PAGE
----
A health worker holds a vial of the Pfizer/BioNTech coronavirus disease (COVID-19) vaccine, at the Munsieville Care for the Aged Centre outside Johannesburg, South Africa May 17, 2021. [Photo/Agencies]

JOHANNESBURG – As coronavirus cases continued surging, South Africa would move to lockdown level two on Monday, President Cyril Ramaphosa said in a televised address on Sunday night.

Cases have been increasing over the past four weeks, with an average of 3,745 daily new infections.

“The number of infections has begun to rise sharply in several parts of the country,” Ramaphosa said, adding that the proportion of COVID-19 tests that are positive has more than doubled in the last month from around 4 percent to more than 11 percent.

Four provinces including the economic hub Gauteng have entered the third wave.

“The provinces of Free State, Northern Cape, North West and Gauteng have reached the threshold of a third wave of infections,” he noted. “It may only be a matter of time before the country as a whole will have entered a third wave.”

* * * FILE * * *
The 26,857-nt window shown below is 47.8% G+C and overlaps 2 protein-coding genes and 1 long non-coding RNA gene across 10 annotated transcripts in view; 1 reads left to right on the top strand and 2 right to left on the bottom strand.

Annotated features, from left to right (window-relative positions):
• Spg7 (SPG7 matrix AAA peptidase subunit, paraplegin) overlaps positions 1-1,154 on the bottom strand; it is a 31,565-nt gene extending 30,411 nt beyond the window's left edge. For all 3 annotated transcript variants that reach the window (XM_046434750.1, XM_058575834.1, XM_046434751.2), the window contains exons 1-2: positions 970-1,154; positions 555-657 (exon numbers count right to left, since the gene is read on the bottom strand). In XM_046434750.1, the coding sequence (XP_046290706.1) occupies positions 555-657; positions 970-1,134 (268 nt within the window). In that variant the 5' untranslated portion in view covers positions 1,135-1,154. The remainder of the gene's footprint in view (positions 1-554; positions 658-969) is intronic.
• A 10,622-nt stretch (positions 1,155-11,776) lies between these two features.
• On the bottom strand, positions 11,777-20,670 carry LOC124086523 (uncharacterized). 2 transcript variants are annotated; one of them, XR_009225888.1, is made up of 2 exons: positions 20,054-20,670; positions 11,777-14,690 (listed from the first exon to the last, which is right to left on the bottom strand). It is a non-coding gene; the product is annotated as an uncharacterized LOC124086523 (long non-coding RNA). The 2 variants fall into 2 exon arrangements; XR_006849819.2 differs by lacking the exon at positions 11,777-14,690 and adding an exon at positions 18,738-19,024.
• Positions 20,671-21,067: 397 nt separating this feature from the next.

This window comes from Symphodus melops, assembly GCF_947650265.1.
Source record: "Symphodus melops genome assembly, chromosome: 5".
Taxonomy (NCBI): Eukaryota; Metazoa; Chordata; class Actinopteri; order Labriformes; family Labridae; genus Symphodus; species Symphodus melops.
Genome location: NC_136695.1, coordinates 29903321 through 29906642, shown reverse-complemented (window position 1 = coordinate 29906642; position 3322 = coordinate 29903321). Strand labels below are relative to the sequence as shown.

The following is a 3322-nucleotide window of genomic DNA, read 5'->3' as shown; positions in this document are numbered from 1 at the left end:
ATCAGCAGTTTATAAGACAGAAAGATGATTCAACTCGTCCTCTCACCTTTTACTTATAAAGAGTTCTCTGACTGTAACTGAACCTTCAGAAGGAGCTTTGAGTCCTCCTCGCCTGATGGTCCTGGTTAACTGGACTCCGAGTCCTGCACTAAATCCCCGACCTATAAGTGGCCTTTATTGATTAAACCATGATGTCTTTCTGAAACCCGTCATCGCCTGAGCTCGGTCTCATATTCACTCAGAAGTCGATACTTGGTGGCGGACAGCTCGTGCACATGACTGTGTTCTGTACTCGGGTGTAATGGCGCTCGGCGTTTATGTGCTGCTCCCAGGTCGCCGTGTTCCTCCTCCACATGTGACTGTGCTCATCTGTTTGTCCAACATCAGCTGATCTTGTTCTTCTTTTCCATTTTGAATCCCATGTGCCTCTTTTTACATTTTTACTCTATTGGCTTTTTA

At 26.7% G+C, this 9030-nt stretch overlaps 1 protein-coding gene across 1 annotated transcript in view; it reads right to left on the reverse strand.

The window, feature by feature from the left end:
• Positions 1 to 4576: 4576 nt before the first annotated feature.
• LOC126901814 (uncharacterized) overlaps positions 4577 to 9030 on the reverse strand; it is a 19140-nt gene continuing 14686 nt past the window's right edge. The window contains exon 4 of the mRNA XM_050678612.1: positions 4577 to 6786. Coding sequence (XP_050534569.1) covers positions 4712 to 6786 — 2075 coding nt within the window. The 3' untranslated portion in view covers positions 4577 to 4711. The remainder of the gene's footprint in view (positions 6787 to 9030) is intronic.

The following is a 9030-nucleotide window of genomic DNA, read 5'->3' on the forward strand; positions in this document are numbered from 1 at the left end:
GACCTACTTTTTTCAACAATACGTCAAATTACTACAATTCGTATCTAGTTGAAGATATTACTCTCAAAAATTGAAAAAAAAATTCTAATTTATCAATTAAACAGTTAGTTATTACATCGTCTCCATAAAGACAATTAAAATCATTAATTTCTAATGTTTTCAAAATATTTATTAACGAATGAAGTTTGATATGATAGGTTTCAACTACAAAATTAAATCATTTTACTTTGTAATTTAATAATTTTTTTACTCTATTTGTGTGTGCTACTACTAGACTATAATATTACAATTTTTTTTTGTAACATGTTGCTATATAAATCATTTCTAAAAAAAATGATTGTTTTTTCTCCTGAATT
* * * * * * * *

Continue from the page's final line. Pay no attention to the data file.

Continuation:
The president said the Cabinet has therefore decided that the country will be placed on Adjusted Alert Level 2 with effect starting Monday.

Some of the strict measures to be reintroduced on Monday include: the hours of curfew will start at 11 p.m. and end at 4 a.m. Non-essential establishments like restaurants, bars and fitness centers will need to close by 10 p.m. All gatherings will be limited to a maximum of 100 people indoors and 250 people outdoors.

Ramaphosa said more than 67 percent of public health workers have been vaccinated Johnson & Johnson vaccine, which only requires a single dose while over 480,000 old people have received the first dose of the Pfizer vaccine as part of the public vaccination campaign.

“We have secured enough vaccines to reach all adults in the country, which is around 40 million people,” he said.

This includes 31 million doses of the Johnson & Johnson vaccine, which is a single dose manufactured locally as well as 20 million doses of the Pfizer vaccine.

“Right now, our foremost priority is to scale up our vaccination campaign to reach as many people as possible, as quickly as possible, in every part of our country,” said Ramaphosa.